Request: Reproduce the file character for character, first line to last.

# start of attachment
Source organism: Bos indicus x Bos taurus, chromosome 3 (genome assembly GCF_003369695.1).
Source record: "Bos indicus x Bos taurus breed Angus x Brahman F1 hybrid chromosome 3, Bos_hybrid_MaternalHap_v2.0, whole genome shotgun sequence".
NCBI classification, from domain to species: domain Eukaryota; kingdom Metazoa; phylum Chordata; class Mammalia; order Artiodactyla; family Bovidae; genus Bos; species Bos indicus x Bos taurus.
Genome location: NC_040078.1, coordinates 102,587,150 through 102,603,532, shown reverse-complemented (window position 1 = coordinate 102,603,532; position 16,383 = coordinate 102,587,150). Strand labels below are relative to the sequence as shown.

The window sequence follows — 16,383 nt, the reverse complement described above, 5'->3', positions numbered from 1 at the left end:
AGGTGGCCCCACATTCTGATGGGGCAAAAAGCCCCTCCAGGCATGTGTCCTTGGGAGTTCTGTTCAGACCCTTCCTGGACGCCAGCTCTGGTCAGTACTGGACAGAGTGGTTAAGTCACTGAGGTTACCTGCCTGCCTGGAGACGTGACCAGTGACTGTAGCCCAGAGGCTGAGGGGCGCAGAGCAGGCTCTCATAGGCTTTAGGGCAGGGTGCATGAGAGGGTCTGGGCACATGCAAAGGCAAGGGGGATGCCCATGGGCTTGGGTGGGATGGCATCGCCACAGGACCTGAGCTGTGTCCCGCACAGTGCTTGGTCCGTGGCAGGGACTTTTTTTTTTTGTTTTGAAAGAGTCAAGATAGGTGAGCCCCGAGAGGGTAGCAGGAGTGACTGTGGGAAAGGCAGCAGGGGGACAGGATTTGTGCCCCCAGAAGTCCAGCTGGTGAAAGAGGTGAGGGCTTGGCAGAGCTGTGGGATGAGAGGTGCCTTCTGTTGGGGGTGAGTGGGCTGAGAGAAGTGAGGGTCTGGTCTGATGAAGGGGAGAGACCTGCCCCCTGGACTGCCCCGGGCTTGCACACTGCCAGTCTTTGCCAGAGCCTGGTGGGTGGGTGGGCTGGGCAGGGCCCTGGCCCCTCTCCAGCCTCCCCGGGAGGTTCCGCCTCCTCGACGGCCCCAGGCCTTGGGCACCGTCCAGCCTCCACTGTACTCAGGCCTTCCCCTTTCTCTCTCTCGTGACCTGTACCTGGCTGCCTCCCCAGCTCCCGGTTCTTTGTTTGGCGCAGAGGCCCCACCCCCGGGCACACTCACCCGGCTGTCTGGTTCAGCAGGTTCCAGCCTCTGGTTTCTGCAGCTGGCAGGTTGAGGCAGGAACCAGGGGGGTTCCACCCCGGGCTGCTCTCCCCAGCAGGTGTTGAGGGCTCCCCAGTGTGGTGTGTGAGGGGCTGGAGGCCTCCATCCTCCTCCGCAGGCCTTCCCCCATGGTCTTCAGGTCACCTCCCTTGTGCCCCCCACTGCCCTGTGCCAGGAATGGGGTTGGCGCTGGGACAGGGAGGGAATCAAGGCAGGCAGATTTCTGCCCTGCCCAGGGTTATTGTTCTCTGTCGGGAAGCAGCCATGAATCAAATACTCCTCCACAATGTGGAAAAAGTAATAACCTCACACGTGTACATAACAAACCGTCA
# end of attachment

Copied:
Source organism: Bos indicus x Bos taurus, chromosome 3 (genome assembly GCF_003369695.1).
Source record: "Bos indicus x Bos taurus breed Angus x Brahman F1 hybrid chromosome 3, Bos_hybrid_MaternalHap_v2.0, whole genome shotgun sequence".
NCBI classification, from domain to species: domain Eukaryota; kingdom Metazoa; phylum Chordata; class Mammalia; order Artiodactyla; family Bovidae; genus Bos; species Bos indicus x Bos taurus.
Genome location: NC_040078.1, coordinates 102,587,150 through 102,603,532, shown reverse-complemented (window position 1 = coordinate 102,603,532; position 16,383 = coordinate 102,587,150). Strand labels below are relative to the sequence as shown.

The window sequence follows — 16,383 nt, the reverse complement described above, 5'->3', positions numbered from 1 at the left end:
AGGTGGCCCCACATTCTGATGGGGCAAAAAGCCCCTCCAGGCATGTGTCCTTGGGAGTTCTGTTCAGACCCTTCCTGGACGCCAGCTCTGGTCAGTACTGGACAGAGTGGTTAAGTCACTGAGGTTACCTGCCTGCCTGGAGACGTGACCAGTGACTGTAGCCCAGAGGCTGAGGGGCGCAGAGCAGGCTCTCATAGGCTTTAGGGCAGGGTGCATGAGAGGGTCTGGGCACATGCAAAGGCAAGGGGGATGCCCATGGGCTTGGGTGGGATGGCATCGCCACAGGACCTGAGCTGTGTCCCGCACAGTGCTTGGTCCGTGGCAGGGACTTTTTTTTTTTGTTTTGAAAGAGTCAAGATAGGTGAGCCCCGAGAGGGTAGCAGGAGTGACTGTGGGAAAGGCAGCAGGGGGACAGGATTTGTGCCCCCAGAAGTCCAGCTGGTGAAAGAGGTGAGGGCTTGGCAGAGCTGTGGGATGAGAGGTGCCTTCTGTTGGGGGTGAGTGGGCTGAGAGAAGTGAGGGTCTGGTCTGATGAAGGGGAGAGACCTGCCCCCTGGACTGCCCCGGGCTTGCACACTGCCAGTCTTTGCCAGAGCCTGGTGGGTGGGTGGGCTGGGCAGGGCCCTGGCCCCTCTCCAGCCTCCCCGGGAGGTTCCGCCTCCTCGACGGCCCCAGGCCTTGGGCACCGTCCAGCCTCCACTGTACTCAGGCCTTCCCCTTTCTCTCTCTCGTGACCTGTACCTGGCTGCCTCCCCAGCTCCCGGTTCTTTGTTTGGCGCAGAGGCCCCACCCCCGGGCACACTCACCCGGCTGTCTGGTTCAGCAGGTTCCAGCCTCTGGTTTCTGCAGCTGGCAGGTTGAGGCAGGAACCAGGGGGGTTCCACCCCGGGCTGCTCTCCCCAGCAGGTGTTGAGGGCTCCCCAGTGTGGTGTGTGAGGGGCTGGAGGCCTCCATCCTCCTCCGCAGGCCTTCCCCCATGGTCTTCAGGTCACCTCCCTTGTGCCCCCCACTGCCCTGTGCCAGGAATGGGGTTGGCGCTGGGACAGGGAGGGAATCAAGGCAGGCAGATTTCTGCCCTGCCCAGGGTTATTGTTCTCTGTCGGGAAGCAGCCATGAATCAAATACTCCTCCACAATGTGGAAAAAGTAATAACCTCACACGTGTACATAACAAACCGTCA